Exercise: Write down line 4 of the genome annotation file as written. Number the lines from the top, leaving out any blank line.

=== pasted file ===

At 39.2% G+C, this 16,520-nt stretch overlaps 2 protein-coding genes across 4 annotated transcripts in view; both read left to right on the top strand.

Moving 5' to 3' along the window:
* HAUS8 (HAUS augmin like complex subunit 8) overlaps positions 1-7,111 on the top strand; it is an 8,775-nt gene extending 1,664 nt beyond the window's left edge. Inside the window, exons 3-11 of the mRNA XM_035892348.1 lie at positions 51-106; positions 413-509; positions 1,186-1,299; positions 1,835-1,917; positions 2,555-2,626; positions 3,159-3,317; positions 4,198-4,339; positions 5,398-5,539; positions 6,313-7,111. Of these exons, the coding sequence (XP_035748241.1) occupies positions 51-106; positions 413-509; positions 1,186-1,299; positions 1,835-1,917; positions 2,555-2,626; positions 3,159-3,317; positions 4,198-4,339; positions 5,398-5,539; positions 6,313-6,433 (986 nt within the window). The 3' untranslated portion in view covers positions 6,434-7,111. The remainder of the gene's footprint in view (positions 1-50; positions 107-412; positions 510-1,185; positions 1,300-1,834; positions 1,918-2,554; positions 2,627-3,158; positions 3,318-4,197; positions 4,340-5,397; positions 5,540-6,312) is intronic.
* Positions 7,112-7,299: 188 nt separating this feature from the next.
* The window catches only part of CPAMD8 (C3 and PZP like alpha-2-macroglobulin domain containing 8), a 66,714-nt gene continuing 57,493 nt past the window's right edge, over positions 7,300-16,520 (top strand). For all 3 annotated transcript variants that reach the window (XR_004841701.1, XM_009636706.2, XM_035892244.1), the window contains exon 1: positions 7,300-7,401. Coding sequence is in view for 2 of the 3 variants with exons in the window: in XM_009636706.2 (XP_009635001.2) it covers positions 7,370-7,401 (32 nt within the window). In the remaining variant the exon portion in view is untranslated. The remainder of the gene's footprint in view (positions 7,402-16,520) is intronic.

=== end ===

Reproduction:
* Positions 7,112-7,299: 188 nt separating this feature from the next.